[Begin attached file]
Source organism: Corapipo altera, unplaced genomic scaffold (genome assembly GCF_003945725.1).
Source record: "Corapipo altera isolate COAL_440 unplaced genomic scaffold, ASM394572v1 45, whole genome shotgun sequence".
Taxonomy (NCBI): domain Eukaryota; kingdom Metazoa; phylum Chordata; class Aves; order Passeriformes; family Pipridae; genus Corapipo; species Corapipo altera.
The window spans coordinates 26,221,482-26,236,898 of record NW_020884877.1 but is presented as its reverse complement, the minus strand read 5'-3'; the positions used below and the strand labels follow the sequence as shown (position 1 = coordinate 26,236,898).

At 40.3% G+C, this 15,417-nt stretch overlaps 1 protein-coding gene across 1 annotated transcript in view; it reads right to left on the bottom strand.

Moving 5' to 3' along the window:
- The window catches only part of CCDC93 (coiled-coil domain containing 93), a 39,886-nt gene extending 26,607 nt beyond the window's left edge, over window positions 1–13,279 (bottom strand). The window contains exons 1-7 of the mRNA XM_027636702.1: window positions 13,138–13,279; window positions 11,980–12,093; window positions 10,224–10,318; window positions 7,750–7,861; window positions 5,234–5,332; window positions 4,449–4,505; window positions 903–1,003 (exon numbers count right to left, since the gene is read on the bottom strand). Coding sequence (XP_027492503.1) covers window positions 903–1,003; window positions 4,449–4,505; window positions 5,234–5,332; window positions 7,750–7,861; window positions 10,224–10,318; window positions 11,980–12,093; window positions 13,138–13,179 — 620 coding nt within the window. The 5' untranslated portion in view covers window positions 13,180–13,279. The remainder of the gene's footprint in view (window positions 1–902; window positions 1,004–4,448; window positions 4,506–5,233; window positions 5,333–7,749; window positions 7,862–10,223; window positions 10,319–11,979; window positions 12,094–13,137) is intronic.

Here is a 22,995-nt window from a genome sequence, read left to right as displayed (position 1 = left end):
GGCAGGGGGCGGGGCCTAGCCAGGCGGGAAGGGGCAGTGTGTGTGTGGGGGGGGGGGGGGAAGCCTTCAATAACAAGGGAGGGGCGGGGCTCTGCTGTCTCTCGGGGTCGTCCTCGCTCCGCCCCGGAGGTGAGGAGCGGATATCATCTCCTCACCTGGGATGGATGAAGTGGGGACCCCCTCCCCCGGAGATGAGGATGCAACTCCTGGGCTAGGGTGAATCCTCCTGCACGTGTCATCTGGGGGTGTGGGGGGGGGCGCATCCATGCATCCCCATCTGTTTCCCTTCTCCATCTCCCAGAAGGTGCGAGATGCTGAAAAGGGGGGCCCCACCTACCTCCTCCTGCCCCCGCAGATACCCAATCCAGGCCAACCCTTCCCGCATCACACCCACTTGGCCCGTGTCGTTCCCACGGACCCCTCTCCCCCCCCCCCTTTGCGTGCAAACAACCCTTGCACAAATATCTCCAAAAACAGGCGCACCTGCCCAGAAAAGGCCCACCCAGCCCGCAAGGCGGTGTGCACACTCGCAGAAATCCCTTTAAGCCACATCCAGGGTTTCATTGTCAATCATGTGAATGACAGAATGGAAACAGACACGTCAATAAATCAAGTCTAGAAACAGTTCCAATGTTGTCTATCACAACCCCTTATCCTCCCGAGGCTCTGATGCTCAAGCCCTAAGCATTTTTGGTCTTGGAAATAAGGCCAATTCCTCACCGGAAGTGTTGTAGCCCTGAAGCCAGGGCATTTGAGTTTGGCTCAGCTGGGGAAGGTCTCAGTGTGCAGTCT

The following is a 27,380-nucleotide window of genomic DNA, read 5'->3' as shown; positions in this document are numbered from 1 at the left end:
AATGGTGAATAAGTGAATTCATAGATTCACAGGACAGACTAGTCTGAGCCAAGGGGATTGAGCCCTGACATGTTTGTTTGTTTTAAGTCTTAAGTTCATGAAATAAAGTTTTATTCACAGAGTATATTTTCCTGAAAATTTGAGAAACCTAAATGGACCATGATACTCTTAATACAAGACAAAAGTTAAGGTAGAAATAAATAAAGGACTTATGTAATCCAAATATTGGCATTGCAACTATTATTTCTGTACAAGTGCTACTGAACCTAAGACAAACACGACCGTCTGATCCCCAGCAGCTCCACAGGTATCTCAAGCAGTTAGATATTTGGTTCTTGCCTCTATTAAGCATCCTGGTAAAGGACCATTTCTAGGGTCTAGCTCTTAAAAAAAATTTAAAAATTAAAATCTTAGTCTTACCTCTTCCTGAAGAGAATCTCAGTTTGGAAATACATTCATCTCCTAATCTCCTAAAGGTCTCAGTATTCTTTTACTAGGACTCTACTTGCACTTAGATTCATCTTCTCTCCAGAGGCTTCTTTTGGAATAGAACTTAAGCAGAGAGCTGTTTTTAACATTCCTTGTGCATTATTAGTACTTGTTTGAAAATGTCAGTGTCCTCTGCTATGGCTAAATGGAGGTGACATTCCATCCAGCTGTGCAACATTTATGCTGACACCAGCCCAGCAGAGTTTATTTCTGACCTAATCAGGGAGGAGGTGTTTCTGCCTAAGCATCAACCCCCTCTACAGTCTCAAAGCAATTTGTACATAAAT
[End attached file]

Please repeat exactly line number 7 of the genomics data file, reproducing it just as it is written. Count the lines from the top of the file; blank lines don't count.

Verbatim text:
- The window catches only part of CCDC93 (coiled-coil domain containing 93), a 39,886-nt gene extending 26,607 nt beyond the window's left edge, over window positions 1–13,279 (bottom strand). The window contains exons 1-7 of the mRNA XM_027636702.1: window positions 13,138–13,279; window positions 11,980–12,093; window positions 10,224–10,318; window positions 7,750–7,861; window positions 5,234–5,332; window positions 4,449–4,505; window positions 903–1,003 (exon numbers count right to left, since the gene is read on the bottom strand). Coding sequence (XP_027492503.1) covers window positions 903–1,003; window positions 4,449–4,505; window positions 5,234–5,332; window positions 7,750–7,861; window positions 10,224–10,318; window positions 11,980–12,093; window positions 13,138–13,179 — 620 coding nt within the window. The 5' untranslated portion in view covers window positions 13,180–13,279. The remainder of the gene's footprint in view (window positions 1–902; window positions 1,004–4,448; window positions 4,506–5,233; window positions 5,333–7,749; window positions 7,862–10,223; window positions 10,319–11,979; window positions 12,094–13,137) is intronic.